How Young Game Enthusiasts Are Already on the Job
When it comes to skills-based mobile gaming, the factors of self-measurement, competition, pacing, and flexibility listed in our previous post help to engage players and accurately measure their progress, but where can that gameplay actually get them? This post will explain the direct workforce application of video games and how they’re preparing Gen Z for a professional future.
Video games and professional technology
Did you know that single-player controls and gameplay often resemble the technology encountered by the modern professional? A student’s proficiency in tech and their familiarity with video games can actually prepare them to command the technology found in many industries, from advanced manufacturing to construction. Working robotics or operating machinery are tasks that tend to come naturally to Gen Z, who have had some kind of device in their hand for over a decade.
“Construction work involves high-tech skill,” says Dr. Mittie Cannon, founder of the nonprofit Power UP Loud, a construction training program for young women. She saw the connection between games and trades skills and—for over five years now—has used video game technology to introduce women to construction. And developers are right there with her. For example, the Building Information Modeling software CtrlWiz is made to function with an Xbox controller, meaning that the commands and movements are intuitive to a gamer and the program itself is more appealing to Gen Z.
Meanwhile, Debbie Dickinson of Crane Industry Services has noticed that “people who are comfortable with video games are very comfortable with … simulation technology,” according to an article by Construction Dive. Many young users of the crane simulation system feel at home with the familiar features of joysticks and foot pedals, thanks to their past engagement with the physical components of video games.
The same can be said for students trying out the VRTEX 360 welding simulator. It familiarizes people with the skilled trade of welding through virtual reality in a game-like space. If students have used a VR headset before—or if they’re comfortable with the concept of one—then they’ve opened up an entire world of training simulation for themselves.
In general, industries have “increased [the] adoption of digital solutions,” meaning that jobs and training are resembling video games more and more. Barbara Humpton, President and CEO of Siemens Corporation, speaks to this in a recording of the 2021 U.S. Chamber of Commerce’s Talent Forward event: “The tools of engineering are becoming very interactive, … so the skills we develop as we play games today … translate directly into the kind of work that needs to be done in the engineering framework of the future.”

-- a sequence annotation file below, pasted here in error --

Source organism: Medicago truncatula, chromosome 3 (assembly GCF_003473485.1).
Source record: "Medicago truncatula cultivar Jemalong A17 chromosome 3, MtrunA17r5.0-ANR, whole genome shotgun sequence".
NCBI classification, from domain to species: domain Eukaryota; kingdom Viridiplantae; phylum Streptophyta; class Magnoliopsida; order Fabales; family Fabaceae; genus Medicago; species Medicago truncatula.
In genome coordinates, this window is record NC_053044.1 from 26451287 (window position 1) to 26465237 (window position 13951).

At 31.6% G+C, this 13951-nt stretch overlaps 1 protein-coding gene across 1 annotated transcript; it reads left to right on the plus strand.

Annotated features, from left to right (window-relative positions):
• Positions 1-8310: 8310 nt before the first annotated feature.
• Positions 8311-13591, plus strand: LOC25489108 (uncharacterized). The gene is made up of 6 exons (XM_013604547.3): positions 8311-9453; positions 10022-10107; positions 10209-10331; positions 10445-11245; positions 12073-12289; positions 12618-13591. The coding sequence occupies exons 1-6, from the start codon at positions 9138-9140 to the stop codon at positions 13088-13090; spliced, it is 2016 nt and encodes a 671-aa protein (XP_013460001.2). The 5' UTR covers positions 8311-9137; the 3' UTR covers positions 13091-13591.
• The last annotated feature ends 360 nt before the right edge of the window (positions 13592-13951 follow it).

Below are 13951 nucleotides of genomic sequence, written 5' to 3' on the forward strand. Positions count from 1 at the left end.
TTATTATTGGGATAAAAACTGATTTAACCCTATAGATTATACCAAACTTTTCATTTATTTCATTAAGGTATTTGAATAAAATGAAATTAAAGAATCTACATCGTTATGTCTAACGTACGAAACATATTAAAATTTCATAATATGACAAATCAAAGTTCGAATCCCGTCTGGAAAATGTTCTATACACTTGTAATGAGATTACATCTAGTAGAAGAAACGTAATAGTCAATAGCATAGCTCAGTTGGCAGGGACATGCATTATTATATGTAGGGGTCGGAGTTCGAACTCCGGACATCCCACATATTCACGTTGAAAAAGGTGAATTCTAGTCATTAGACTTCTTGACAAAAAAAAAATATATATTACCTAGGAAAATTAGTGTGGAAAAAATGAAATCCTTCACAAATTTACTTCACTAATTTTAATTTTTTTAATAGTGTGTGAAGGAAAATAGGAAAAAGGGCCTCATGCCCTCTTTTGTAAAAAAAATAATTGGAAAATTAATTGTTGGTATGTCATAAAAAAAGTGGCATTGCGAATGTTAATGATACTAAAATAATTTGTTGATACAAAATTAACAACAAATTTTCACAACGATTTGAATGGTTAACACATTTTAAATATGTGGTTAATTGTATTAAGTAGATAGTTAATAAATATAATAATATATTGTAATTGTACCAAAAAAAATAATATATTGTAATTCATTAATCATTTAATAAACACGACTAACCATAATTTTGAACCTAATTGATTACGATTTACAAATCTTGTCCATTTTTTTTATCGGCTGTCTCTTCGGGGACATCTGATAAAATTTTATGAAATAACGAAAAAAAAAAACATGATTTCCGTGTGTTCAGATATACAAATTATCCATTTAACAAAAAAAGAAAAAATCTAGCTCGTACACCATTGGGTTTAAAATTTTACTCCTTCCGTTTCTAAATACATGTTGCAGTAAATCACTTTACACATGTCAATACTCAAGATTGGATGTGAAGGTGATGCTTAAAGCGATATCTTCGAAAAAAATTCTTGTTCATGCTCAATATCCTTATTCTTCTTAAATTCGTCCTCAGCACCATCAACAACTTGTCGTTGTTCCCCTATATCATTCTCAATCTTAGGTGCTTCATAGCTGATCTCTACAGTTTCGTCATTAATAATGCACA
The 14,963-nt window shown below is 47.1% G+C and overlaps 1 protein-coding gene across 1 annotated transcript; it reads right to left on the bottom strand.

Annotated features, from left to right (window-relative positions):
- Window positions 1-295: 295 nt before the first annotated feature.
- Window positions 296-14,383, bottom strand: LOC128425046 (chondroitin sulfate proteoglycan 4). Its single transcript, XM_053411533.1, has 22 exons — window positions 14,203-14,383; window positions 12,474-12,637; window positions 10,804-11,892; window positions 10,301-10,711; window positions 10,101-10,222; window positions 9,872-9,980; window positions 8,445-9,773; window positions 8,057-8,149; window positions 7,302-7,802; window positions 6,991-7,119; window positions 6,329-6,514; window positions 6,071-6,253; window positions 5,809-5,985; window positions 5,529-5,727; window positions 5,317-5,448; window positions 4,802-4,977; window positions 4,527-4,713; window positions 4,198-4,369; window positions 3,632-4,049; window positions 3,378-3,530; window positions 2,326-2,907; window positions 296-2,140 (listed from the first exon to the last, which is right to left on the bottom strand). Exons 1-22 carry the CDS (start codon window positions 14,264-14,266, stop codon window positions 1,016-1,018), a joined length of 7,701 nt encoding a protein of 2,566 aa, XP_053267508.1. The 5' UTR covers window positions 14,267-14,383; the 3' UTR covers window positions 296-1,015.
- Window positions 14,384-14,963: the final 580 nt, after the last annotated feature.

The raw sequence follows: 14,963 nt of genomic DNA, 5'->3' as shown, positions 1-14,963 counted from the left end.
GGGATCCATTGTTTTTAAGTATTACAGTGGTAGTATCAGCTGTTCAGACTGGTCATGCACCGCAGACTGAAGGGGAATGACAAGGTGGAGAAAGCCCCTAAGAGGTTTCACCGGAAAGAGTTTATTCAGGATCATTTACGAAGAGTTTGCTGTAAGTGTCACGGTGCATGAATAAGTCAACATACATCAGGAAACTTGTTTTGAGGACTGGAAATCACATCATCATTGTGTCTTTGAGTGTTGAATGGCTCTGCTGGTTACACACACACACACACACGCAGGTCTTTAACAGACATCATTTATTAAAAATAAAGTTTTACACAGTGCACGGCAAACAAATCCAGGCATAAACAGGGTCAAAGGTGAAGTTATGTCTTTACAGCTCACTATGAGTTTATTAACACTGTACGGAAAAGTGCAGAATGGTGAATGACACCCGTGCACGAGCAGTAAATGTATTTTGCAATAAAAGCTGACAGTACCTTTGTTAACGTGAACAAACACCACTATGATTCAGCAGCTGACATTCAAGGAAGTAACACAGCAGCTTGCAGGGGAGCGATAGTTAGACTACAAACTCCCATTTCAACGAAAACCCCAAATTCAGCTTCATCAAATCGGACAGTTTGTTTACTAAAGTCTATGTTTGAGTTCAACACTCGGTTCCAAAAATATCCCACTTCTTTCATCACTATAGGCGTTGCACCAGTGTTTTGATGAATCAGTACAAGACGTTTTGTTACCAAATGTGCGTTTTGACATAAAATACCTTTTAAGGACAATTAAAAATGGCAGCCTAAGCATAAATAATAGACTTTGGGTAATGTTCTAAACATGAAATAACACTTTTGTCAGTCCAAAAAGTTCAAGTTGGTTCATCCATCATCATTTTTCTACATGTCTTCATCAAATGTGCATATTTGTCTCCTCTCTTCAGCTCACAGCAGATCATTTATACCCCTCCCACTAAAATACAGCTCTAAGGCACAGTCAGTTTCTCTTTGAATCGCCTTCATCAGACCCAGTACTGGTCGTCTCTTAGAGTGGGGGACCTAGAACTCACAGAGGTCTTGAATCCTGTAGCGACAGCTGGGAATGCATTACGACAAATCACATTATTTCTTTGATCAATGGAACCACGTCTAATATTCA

Professions and video game technology
Even the style of the modern workplace is trending toward a video game experience that might feel second-nature to players.
Undoubtedly, the ability to work with others—especially when they’re not in the same room as you—is a prized skill in today’s job market. A GamesBeat article by Demian Entrekin of Bluescape, solutions for hybrid teams, compares a hybrid work environment to a single-player focus in a multiplayer game. Entrekin elaborates, “The online world of video games is a shared world. While you have the ability to act independently, your actions will impact other players.” He explains that the beauty of many games is that every player works with the same information and commands in the same digital space—instead of battling the “army of disjointed tools” that many companies have mandated for use in the past.
The rise of remote work has revealed the truth: if employers want their teams to be productive and collaborative, they need to ensure that everyone has easy digital access to the same information, which is a feat made simpler when there’s a universal toolset and a dedicated virtual space for it all (just like in a video game).
“The future of work will be more like this shared virtual world where silos are a thing of the past,” Entrekin says. “The difference will be tools built with a virtual world mindset. … When access to information and the capability to share that information is instantaneous, we’re closer to a video game where sharing and collaboration is as easy as one click of a button.” Entrekin points to Minecraft as a perfect example of a game-turned-digital-tool, as it allows students and teachers to “come together” to learn and create with shared building blocks (literally). More and more will education and occupations integrate digital collaborative technologies, and while this natural development might trip up some people, those who play video games will be able to take both the style of work and the virtual tools in stride.
Ahead of the game
As the Siemens Corporation President and CEO says, “Encourage your kids to play video games!” From workforce training, to on-the-job technology, to the very nature of the workplace, video games are being emulated on every professional level. This means that players really are ahead of the game, exercising relevant skills and practicing new technologies every week.
How do you see video game technology being used in the workplace?